- Diego Campos is the first Colombian to win the World Barista Championship
- He works for Amor Perfecto & runs a project on his farm, Finca El Diamante
- Diego made coffees for attendees at this year’s Producer & Roaster Forum in Medellín, Colombia
“SORRY FOR the delay,” says reigning World Barista Champion, Diego Campos. “I’ve been really busy.”
It comes as little surprise. Since winning the most prestigious barista competition at HOST Milano last year, Diego has been on a whirlwind journey.
He’s toured numerous coffee farms, held interviews with news outlets around the world, appeared as a special guest at international trade shows, released a signature coffee, and launched The Diego Campos Experience – a project aimed at promoting Colombian coffees around the world.
It’s not unusual for barista champions to find themselves with little time to breathe in the weeks and months after winning. However, for Diego, this has been a long time in the making – and it means a lot.
“I have worked in coffee since 2008,” he tells me. “It has given meaning to everything I could want in life and given me something to dedicate myself to. Becoming WBC champion is a dream come true.”
Born in Colombia’s coffee-growing region of Tolima, Diego started working professionally in coffee when he was just 18 years old. His first job was as a roaster for Amor Perfecto, a specialty coffee company based in Bogotá, but he competed in barista competitions in his free time.
In 2014, he was crowned Colombian barista champion, before following up with further wins in 2016 and 2019. Winning the WBC last year was clearly the pinnacle – but he says that competitions in general have helped him discover a lot about himself.
“Through competitions, I’ve come to realise many abilities that I didn’t know I had. I have become a more dedicated person, a more disciplined person with a greater vision of the world – and with many more objectives to achieve.”
The idea that a greater share of each coffee’s value should be kept within the producing country is popular among Colombians. Amor Perfecto, the company Diego works for, has even invented a term for it: decolonising coffee.
When Diego won the WBC using a eugenioides coffee grown in Valle de Cauca, many saw it as not only a great personal achievement, but a big victory for Colombia’s coffee sector. Above all, he says it proved to the world that Colombians can do it all when it comes to their own produce.
“I think to win the WBC with Colombian coffee, roasted in Colombia, and prepared by a Colombian is the best thing that could happen,” he explains. “It gave us sufficient argument to say to the world, ‘We have the best coffees and we know what to do with them’.”
However, showing the world that Colombian coffees are the best is one thing; convincing Colombians, on the other hand, is a whole challenge in itself. So much so, in fact, that the state-funded coffee association, the FNC, has launched numerous campaigns to promote consumption of homegrown specialty beans.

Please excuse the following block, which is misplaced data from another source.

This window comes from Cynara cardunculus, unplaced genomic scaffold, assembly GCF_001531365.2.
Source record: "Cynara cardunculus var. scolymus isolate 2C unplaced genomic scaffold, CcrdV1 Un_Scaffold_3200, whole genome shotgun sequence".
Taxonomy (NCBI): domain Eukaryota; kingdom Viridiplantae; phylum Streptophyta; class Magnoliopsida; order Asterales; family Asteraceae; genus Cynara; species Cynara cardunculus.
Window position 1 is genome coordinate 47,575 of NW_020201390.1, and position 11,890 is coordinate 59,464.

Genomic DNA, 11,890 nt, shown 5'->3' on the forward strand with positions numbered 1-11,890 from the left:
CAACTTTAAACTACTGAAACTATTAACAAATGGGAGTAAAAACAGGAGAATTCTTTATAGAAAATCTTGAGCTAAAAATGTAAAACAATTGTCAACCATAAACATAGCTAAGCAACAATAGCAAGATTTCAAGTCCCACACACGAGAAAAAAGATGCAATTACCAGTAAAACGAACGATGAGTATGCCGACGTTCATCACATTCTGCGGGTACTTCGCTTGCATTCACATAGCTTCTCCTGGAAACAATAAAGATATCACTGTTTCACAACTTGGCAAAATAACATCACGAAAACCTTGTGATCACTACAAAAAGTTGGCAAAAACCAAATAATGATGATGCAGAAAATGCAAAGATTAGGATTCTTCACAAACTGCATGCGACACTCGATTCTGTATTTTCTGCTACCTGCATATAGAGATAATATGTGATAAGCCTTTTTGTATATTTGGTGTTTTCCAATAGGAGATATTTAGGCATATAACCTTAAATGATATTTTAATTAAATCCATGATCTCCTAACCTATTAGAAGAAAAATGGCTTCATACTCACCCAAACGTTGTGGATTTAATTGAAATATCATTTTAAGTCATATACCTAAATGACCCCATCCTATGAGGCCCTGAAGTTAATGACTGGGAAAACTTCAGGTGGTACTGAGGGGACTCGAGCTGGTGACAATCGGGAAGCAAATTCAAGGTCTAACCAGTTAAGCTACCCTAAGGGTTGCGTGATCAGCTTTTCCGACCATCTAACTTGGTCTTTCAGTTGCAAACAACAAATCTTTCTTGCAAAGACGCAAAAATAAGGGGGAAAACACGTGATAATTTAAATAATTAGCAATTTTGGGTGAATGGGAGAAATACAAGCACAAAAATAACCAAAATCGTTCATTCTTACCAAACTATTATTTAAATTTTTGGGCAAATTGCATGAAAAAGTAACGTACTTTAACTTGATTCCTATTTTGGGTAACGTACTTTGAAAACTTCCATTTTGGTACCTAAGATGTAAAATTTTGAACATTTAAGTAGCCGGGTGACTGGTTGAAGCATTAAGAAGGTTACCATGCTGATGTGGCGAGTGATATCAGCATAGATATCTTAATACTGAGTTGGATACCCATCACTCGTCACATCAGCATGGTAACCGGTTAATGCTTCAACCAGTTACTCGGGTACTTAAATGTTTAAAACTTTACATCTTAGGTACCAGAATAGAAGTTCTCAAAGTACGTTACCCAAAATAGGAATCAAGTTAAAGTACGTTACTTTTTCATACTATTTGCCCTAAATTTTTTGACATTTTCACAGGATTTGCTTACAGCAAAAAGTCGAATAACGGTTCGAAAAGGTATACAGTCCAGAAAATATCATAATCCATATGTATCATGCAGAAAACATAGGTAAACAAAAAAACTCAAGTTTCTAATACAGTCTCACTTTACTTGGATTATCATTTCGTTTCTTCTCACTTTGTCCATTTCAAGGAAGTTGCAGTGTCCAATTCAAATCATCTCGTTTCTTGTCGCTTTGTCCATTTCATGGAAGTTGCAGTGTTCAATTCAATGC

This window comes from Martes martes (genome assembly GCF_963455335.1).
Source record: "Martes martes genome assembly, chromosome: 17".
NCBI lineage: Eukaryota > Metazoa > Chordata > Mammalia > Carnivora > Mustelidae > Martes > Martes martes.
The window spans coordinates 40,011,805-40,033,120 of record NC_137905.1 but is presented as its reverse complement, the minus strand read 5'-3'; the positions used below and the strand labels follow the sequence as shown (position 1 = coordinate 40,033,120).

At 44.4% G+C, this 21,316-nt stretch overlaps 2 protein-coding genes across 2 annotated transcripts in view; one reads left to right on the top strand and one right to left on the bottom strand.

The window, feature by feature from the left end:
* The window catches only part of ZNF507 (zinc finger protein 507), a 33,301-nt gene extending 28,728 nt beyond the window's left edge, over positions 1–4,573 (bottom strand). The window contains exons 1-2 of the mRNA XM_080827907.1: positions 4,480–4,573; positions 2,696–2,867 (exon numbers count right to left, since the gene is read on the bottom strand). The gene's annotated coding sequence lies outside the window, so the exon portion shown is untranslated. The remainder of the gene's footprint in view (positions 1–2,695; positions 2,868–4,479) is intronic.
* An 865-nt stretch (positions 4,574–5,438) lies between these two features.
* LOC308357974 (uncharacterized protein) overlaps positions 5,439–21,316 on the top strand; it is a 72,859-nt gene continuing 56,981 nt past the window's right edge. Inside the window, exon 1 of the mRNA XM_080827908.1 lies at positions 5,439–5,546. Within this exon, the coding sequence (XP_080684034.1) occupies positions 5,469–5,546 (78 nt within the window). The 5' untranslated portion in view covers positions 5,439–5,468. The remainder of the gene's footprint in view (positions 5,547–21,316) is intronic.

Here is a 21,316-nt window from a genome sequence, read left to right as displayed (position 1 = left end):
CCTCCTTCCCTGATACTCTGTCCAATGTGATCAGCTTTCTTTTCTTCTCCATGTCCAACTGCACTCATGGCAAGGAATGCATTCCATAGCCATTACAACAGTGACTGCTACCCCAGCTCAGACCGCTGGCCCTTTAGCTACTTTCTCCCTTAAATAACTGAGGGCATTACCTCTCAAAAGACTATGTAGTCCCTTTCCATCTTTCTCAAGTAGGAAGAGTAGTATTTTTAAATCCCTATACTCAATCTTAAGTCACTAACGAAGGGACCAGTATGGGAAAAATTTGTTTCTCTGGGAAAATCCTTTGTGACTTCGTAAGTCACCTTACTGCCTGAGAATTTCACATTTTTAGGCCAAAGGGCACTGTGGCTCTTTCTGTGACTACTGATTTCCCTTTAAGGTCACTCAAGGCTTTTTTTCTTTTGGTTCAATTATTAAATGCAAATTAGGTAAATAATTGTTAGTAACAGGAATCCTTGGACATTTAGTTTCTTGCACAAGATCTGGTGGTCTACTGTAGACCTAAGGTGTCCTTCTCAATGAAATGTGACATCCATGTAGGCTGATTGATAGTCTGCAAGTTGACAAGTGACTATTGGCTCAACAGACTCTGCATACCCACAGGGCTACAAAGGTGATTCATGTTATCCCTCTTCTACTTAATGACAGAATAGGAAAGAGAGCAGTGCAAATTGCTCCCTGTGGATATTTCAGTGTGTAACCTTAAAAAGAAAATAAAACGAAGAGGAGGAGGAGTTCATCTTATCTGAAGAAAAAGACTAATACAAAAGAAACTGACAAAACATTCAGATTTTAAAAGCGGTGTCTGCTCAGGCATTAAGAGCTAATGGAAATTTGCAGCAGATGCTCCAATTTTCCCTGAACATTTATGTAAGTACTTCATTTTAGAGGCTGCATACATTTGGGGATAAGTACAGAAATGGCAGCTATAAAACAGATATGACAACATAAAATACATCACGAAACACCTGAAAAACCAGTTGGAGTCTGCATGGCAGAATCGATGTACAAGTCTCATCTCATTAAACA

But does Diego believe that his victory on the international stage will foster a greater interest?
“It’s a challenge that’s going to take us a long time,” he says. “But in Colombia, we have always had a coffee culture that evolves year after year.
“Companies like Amor Perfecto are dedicated to training young people to become tasters, roasters, and baristas, and now we see these people opening their own specialty coffee shops where they share their knowledge. They are increasingly taking a bet on these professions, which, in turn, is helping increase consumption of high-quality coffee.
“Now that I have won the WBC, it confirms we are working in an industry that has a lot of significance and a strong future.”
Despite his passion for the competitive side of the coffee industry, Diego has no plans to retain his WBC title.
As well as continuing his work as a barista with Amor Perfecto, he has turned his attention to a project at his own coffee farm in the Huila Department of Colombia, called Finca El Diamante.
Living there with his wife and child, he is focusing on how to share his knowledge and show the next generation of coffee producers how small changes to their growing, harvesting, and processing techniques can help them produce higher quality coffees.
It’s all part of Diego’s innate long-term mentality and determination to improve the world of coffee. Where most of us would have taken a well-deserved rest after winning the WBC, particularly after eight years of competing, Diego recognises that he has created a platform on which to further promote Colombian coffee – and he is willing to use it.
“It is important for a country to have a world champion,” he acknowledges. “And for Colombians to have a barista champion it is very important. It motivates people and they can see that the door is open to any opportunity.
“I don’t see myself as an icon for baristas, but rather a guide or an example. They can be certain that if someone has won the World Barista Champion before them, then they can do it too.”